Employment Advice

What Does a Labour Government Mean For Employment Law?

The result of the General Election will bring widespread change across all areas of daily life.

05 Jul 2024

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Esther Marshall

Esther Marshall

This article looks in particular at what the new Government’s intentions are regarding employment law, if the changes promised in the Labour manifesto come to fruition. The changes most likely to impact upon day-to-day employment issues are as follows:

 Employment status

Currently, there is a three tier system, which distinguishes between employees, workers and the self-employed. Each has different status and protection under the law, with workers having fewer rights than employees. In its manifesto, the Labour party proposed the creation of a two part framework, under which workers will have the same basic rights and protection as employees. Those who are genuinely self-employed will remain separate. This change will improve the employment rights of huge numbers of those previously classed as workers.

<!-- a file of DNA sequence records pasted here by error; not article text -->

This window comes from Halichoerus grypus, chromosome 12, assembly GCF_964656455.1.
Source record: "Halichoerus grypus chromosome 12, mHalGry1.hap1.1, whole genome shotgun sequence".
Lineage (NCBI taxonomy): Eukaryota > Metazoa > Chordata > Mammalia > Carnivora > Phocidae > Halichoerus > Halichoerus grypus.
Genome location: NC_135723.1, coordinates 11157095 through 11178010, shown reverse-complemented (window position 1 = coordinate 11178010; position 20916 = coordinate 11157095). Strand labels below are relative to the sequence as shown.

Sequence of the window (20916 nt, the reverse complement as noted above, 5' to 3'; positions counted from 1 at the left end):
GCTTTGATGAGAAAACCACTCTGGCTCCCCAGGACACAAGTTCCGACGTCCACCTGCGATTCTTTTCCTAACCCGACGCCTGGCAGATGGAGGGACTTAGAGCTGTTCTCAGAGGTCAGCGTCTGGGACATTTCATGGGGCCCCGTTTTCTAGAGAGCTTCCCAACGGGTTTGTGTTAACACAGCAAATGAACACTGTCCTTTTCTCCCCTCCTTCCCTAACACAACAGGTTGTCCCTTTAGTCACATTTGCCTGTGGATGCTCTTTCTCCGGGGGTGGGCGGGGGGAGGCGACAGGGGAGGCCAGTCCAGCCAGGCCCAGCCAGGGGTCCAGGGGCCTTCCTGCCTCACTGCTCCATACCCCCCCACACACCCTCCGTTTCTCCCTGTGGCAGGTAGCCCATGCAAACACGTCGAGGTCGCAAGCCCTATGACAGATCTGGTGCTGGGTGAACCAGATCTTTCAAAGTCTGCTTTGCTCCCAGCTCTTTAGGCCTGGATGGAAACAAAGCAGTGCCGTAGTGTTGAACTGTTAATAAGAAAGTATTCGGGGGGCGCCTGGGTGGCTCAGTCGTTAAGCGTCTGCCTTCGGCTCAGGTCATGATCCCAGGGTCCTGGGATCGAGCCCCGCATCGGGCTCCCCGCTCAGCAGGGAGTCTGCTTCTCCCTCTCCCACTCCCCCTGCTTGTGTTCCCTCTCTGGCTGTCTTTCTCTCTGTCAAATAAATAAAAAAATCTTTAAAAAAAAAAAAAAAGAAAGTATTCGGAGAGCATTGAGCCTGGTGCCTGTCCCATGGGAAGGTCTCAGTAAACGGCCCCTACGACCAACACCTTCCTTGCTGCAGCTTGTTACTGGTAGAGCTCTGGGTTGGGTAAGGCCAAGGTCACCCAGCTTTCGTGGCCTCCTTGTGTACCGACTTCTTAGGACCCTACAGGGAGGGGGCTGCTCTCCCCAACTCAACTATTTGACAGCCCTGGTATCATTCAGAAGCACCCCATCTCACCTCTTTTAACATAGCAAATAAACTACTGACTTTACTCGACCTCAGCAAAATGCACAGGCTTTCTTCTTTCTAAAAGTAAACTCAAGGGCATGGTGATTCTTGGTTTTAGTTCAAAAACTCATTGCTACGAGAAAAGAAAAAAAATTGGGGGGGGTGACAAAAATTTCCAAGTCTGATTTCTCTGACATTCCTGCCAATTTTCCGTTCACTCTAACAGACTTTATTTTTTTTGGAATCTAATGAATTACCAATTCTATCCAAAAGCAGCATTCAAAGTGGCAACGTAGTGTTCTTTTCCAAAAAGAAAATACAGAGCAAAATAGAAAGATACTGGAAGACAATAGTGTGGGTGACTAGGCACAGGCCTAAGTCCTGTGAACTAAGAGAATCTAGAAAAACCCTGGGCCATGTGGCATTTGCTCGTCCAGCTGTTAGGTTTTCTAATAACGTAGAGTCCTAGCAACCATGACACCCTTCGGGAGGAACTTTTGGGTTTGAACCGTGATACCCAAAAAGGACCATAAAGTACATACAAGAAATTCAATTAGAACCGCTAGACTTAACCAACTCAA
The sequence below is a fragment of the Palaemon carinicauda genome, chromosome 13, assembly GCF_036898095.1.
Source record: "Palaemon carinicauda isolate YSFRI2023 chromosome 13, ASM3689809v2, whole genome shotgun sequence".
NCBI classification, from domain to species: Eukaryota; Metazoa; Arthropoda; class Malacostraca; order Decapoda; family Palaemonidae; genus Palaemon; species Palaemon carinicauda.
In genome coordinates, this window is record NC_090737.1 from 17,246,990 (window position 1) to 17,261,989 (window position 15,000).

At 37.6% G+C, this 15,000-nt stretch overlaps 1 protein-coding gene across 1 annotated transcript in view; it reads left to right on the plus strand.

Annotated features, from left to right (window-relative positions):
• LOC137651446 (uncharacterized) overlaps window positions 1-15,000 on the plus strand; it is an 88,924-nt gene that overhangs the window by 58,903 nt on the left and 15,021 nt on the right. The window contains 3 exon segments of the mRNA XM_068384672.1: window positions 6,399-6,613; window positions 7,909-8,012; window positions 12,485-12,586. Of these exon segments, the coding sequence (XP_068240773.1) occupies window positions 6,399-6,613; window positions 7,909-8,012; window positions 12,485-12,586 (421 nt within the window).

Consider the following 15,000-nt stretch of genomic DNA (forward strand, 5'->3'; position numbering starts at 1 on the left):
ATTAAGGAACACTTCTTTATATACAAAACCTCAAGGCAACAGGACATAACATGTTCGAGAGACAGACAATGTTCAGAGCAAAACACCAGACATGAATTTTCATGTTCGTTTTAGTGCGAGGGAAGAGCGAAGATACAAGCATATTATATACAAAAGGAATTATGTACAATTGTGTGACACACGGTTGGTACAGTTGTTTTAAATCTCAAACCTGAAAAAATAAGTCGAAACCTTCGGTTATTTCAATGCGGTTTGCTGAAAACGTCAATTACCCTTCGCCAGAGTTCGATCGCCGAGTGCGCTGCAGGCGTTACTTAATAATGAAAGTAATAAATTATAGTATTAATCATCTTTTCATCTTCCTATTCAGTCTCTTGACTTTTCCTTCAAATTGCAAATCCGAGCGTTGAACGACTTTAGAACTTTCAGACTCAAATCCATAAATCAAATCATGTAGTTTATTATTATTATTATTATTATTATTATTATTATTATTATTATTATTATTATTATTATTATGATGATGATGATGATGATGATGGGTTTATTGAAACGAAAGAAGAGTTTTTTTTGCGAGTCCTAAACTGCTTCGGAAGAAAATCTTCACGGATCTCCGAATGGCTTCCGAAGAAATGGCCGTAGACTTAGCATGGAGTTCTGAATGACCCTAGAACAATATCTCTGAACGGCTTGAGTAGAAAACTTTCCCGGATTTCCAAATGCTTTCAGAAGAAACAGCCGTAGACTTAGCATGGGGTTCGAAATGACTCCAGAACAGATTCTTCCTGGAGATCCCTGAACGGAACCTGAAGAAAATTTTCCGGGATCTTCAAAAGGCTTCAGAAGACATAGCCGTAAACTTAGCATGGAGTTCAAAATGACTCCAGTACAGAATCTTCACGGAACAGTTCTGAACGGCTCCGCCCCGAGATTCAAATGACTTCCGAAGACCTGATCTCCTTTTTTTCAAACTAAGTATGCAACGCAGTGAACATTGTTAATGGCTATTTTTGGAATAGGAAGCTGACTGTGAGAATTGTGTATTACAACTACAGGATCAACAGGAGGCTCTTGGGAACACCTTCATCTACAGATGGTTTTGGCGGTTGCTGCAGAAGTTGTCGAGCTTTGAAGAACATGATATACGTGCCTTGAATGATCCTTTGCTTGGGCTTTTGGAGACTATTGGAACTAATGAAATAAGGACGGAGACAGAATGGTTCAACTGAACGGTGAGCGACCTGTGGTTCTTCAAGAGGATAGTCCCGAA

Unfair Dismissal

Since 2012, in order to bring a claim for unfair dismissal, an employee must have had 2 years of continuous service. The effect of this has been to give employers carte blanche in dismissing those who had worked for few than 2 years.  The Labour government has committed to making protection from unfair dismissal a “day one” right for all workers. This is likely to lead to an increased use of probation periods for new hires. It is also proposed to remove the cap on compensation for unfair dismissal claims.

These changes could lead to an influx of unfair dismissal claims, and it remains to be seen how the Employment Tribunals, already working on a substantial backlog, will cope.

Zero-hours contracts

Labour had previously proposed a total ban on zero-hours contracts, which it views as “exploitative”. This has been softened slightly, however Labour remains committed to “giving working people security in their day-to-day lives”. Further detail will be needed to see how that will be achieved.

M&P Commentary

Esther Marshall, specialist in Employment law, said:

“It is no surprise that the new Government has expressed a commitment to shifting protection away from employers to workers. Whilst we are awaiting the detail of how this is to be achieved, employers should keep a close eye on proposed legislation to keep ahead of the inevitable changes to come. Seeking advice from an employment law specialist at an early state is advisable whenever change is on the horizon.”

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